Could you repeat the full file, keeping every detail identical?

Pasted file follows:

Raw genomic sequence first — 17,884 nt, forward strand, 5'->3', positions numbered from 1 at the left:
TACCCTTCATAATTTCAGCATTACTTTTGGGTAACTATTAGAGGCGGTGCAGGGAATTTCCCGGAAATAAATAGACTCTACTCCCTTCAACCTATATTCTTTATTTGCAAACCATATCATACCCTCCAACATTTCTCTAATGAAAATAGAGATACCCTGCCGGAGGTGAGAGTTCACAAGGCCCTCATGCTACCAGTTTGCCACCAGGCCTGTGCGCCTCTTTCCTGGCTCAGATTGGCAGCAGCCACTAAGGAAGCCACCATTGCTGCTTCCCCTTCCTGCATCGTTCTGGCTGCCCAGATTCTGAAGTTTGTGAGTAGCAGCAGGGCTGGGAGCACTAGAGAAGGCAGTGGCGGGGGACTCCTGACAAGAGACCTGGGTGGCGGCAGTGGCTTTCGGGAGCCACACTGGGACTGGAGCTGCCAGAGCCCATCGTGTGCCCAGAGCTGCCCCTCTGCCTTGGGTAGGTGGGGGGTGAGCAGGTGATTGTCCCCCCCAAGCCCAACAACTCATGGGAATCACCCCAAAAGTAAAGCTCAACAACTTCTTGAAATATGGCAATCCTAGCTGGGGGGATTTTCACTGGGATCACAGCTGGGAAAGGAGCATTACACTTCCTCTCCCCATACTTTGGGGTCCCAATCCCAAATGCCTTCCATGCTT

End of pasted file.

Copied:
Raw genomic sequence first — 17,884 nt, forward strand, 5'->3', positions numbered from 1 at the left:
TACCCTTCATAATTTCAGCATTACTTTTGGGTAACTATTAGAGGCGGTGCAGGGAATTTCCCGGAAATAAATAGACTCTACTCCCTTCAACCTATATTCTTTATTTGCAAACCATATCATACCCTCCAACATTTCTCTAATGAAAATAGAGATACCCTGCCGGAGGTGAGAGTTCACAAGGCCCTCATGCTACCAGTTTGCCACCAGGCCTGTGCGCCTCTTTCCTGGCTCAGATTGGCAGCAGCCACTAAGGAAGCCACCATTGCTGCTTCCCCTTCCTGCATCGTTCTGGCTGCCCAGATTCTGAAGTTTGTGAGTAGCAGCAGGGCTGGGAGCACTAGAGAAGGCAGTGGCGGGGGACTCCTGACAAGAGACCTGGGTGGCGGCAGTGGCTTTCGGGAGCCACACTGGGACTGGAGCTGCCAGAGCCCATCGTGTGCCCAGAGCTGCCCCTCTGCCTTGGGTAGGTGGGGGGTGAGCAGGTGATTGTCCCCCCCAAGCCCAACAACTCATGGGAATCACCCCAAAAGTAAAGCTCAACAACTTCTTGAAATATGGCAATCCTAGCTGGGGGGATTTTCACTGGGATCACAGCTGGGAAAGGAGCATTACACTTCCTCTCCCCATACTTTGGGGTCCCAATCCCAAATGCCTTCCATGCTT